Focused on the life and work of Francis Huxley (1923–2016), this book offers an exploration of the search to understand the human condition, one which is simultaneously biographical, philosophical, cultural, historical, political and epistemological.
A member of the illustrious Huxley dynasty, Francis Huxley forged an unusual and innovative career, making key contributions to social anthropology, mental health care and the protection of indigenous peoples. His story reveals how the production and dissemination of ideas can be understood in an intergenerational context which is familial and sociological. The book reflects on the contemporary relevance of Huxley’s work, forging links between the central philosophical, cultural, scientific and political themes that dominate the turbulent early 21st century and the enduring questions that have driven human beings in the search to understand themselves and their place in the world. It will be of interest to scholars from across the social sciences and humanities.
Table of Contents
Part I: Introduction; 1. Chronology and Family Tree; Part II: Family Life, Ancestry and Haunting; 2. Parents; 3. Uncle Aldous; 4. Haunting; Part III: The Facts of Life; 5. Gordonstoun; 6. In the Royal Navy; 7. Oxford; 8. Love and History; Part IV: Social Anthropology: In Search of the World; 9. Anthropology and its Challenges; 10. The Ka’apor; 11. Saskatchewan; 12. Haiti Fieldwork; 13. St. Catherine’s Oxford; 14. Survival International: Anthropology and Social Justice; 15. Cosmology and the Sacred; Part V: The Human Condition; 16. The Philadelphia Association; 17. The late Francis Huxley; 18. Francis Huxley and the Human Condition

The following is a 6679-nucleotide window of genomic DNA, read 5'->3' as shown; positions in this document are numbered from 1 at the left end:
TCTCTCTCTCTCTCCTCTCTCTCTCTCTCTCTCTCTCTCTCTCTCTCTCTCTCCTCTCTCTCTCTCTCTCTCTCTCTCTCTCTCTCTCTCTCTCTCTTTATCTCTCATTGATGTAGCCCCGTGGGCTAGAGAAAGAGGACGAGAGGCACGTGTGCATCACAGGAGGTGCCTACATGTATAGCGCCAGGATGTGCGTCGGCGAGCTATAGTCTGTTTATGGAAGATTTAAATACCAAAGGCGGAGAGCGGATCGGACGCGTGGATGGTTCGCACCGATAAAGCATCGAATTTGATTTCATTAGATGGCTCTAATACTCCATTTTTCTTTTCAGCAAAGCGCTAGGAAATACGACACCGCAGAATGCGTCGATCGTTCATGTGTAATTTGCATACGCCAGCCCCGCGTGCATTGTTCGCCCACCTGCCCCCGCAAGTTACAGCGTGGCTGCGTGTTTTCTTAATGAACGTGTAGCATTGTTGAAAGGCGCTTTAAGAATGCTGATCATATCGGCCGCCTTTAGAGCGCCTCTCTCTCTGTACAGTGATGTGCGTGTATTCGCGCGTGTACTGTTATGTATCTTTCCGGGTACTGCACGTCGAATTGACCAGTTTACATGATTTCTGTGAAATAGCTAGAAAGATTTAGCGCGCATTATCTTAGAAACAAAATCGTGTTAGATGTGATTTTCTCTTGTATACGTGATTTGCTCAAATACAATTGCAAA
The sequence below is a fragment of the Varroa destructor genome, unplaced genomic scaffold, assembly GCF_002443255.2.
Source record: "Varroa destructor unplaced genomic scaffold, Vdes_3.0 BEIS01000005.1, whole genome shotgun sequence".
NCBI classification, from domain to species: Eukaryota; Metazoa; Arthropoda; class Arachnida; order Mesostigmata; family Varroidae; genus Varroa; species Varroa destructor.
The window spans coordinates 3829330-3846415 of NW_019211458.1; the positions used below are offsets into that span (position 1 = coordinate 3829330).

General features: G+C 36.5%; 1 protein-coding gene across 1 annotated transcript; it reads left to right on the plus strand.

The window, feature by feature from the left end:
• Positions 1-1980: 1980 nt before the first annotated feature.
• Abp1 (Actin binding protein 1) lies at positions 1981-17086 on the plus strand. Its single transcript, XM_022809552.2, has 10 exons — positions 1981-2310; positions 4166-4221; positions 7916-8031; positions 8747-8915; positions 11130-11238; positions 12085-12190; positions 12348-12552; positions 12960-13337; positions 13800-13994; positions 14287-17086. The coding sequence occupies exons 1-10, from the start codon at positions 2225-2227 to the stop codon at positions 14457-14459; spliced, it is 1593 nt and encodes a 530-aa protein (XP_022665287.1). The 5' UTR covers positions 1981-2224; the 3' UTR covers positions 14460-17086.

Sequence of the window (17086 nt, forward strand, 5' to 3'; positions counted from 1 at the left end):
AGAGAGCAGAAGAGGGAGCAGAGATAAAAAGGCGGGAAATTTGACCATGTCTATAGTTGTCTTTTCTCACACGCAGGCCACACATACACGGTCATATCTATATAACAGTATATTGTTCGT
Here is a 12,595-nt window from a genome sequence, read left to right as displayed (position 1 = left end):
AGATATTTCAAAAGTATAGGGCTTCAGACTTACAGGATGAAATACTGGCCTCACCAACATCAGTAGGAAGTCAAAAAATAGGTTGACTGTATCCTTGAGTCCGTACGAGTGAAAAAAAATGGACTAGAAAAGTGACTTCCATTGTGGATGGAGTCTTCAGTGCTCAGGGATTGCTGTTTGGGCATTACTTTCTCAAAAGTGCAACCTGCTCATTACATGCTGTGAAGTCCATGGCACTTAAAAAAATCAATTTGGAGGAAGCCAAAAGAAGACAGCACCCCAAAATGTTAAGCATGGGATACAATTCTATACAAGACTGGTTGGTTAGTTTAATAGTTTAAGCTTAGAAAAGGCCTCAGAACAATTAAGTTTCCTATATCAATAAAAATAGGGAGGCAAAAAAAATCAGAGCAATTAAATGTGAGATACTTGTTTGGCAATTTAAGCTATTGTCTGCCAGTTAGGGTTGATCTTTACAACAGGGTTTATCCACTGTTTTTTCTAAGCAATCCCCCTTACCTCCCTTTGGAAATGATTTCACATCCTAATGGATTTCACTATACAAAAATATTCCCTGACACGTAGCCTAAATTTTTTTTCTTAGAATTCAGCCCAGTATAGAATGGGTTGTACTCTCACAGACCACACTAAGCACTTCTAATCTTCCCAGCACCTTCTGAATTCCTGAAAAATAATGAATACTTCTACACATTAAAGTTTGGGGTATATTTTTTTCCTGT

Ron Roberts is a chartered psychologist and Associate Fellow of the British Psychological Society with over 30 years' experience in higher education. www.ronroberts.co.uk
Theodor Itten is a psychotherapist based in Switzerland. He studied social anthropology with Francis Huxley, who became his mentor and friend. www.ittentheodor.ch
"A thorough and fascinating portrayal of my Uncle Francis, warts and all, which well convey his mercurial character together with a sure-footed appraisal of his life’s work and writing."
Victoria Huxley, Niece.
"This study of Francis Huxley is welcome and overdue, because he was one of the greatest anthropologists of Amazonian indigenous peoples. His observations were thorough and scientifically accurate, to the highest standards of his discipline. But Francis was exceptional in two other ways. His delightful writing style communicated his passion to general readers as well as academics. And he was a warm friend, almost a compatriot of the indigenous peoples he studied. He was fascinated by and empathised with mythology and their spirit and spiritual worlds, so that he almost thought as one of them."
John Hemming, Author of People of the Rainforest
"This is an immensely engaging and absorbing book. Thoughtful and well written, it skillfully conveys the many fascinating layers of Francis Huxley and his rich and varied life, loves and philosophy with great empathy."
Fiona Watson, Survival International